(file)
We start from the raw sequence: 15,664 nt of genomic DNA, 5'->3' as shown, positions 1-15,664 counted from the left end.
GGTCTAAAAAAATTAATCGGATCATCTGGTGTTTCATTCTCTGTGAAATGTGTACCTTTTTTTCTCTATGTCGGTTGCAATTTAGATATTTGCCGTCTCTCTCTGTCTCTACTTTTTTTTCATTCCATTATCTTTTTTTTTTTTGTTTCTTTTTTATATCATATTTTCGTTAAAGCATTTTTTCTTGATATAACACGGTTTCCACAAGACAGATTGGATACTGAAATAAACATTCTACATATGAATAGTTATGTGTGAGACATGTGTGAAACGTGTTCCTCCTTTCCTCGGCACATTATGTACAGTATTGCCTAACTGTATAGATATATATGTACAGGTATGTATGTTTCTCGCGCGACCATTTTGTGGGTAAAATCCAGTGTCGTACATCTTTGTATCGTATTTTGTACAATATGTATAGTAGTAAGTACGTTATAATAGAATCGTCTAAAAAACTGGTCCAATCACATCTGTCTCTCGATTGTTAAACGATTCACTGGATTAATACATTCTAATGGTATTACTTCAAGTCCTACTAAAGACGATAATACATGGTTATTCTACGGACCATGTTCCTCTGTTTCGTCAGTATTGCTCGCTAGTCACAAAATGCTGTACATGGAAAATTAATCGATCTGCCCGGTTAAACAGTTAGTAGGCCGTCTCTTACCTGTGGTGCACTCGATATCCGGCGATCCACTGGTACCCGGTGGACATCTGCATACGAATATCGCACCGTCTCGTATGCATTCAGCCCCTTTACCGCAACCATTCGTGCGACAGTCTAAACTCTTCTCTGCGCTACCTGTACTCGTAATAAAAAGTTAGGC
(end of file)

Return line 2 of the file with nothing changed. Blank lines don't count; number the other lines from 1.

GGTCTAAAAAAATTAATCGGATCATCTGGTGTTTCATTCTCTGTGAAATGTGTACCTTTTTTTCTCTATGTCGGTTGCAATTTAGATATTTGCCGTCTCTCTCTGTCTCTACTTTTTTTTCATTCCATTATCTTTTTTTTTTTTGTTTCTTTTTTATATCATATTTTCGTTAAAGCATTTTTTCTTGATATAACACGGTTTCCACAAGACAGATTGGATACTGAAATAAACATTCTACATATGAATAGTTATGTGTGAGACATGTGTGAAACGTGTTCCTCCTTTCCTCGGCACATTATGTACAGTATTGCCTAACTGTATAGATATATATGTACAGGTATGTATGTTTCTCGCGCGACCATTTTGTGGGTAAAATCCAGTGTCGTACATCTTTGTATCGTATTTTGTACAATATGTATAGTAGTAAGTACGTTATAATAGAATCGTCTAAAAAACTGGTCCAATCACATCTGTCTCTCGATTGTTAAACGATTCACTGGATTAATACATTCTAATGGTATTACTTCAAGTCCTACTAAAGACGATAATACATGGTTATTCTACGGACCATGTTCCTCTGTTTCGTCAGTATTGCTCGCTAGTCACAAAATGCTGTACATGGAAAATTAATCGATCTGCCCGGTTAAACAGTTAGTAGGCCGTCTCTTACCTGTGGTGCACTCGATATCCGGCGATCCACTGGTACCCGGTGGACATCTGCATACGAATATCGCACCGTCTCGTATGCATTCAGCCCCTTTACCGCAACCATTCGTGCGACAGTCTAAACTCTTCTCTGCGCTACCTGTACTCGTAATAAAAAGTTAGGC